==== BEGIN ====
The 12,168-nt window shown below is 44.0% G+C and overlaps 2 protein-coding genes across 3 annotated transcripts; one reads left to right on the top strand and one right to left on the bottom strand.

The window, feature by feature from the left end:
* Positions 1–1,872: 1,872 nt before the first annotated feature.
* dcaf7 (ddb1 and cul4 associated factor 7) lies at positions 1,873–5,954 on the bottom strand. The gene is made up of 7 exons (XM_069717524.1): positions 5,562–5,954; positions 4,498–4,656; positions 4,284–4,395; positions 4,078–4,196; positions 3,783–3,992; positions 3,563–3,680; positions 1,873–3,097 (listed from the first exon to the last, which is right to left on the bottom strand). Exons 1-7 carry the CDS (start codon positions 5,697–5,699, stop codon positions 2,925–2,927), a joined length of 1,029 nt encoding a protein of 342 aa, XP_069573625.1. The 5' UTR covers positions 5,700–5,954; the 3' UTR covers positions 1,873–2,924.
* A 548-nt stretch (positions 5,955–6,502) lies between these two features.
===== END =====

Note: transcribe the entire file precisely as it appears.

The 12,168-nt window shown below is 44.0% G+C and overlaps 2 protein-coding genes across 3 annotated transcripts; one reads left to right on the top strand and one right to left on the bottom strand.

The window, feature by feature from the left end:
* Positions 1–1,872: 1,872 nt before the first annotated feature.
* dcaf7 (ddb1 and cul4 associated factor 7) lies at positions 1,873–5,954 on the bottom strand. The gene is made up of 7 exons (XM_069717524.1): positions 5,562–5,954; positions 4,498–4,656; positions 4,284–4,395; positions 4,078–4,196; positions 3,783–3,992; positions 3,563–3,680; positions 1,873–3,097 (listed from the first exon to the last, which is right to left on the bottom strand). Exons 1-7 carry the CDS (start codon positions 5,697–5,699, stop codon positions 2,925–2,927), a joined length of 1,029 nt encoding a protein of 342 aa, XP_069573625.1. The 5' UTR covers positions 5,700–5,954; the 3' UTR covers positions 1,873–2,924.
* A 548-nt stretch (positions 5,955–6,502) lies between these two features.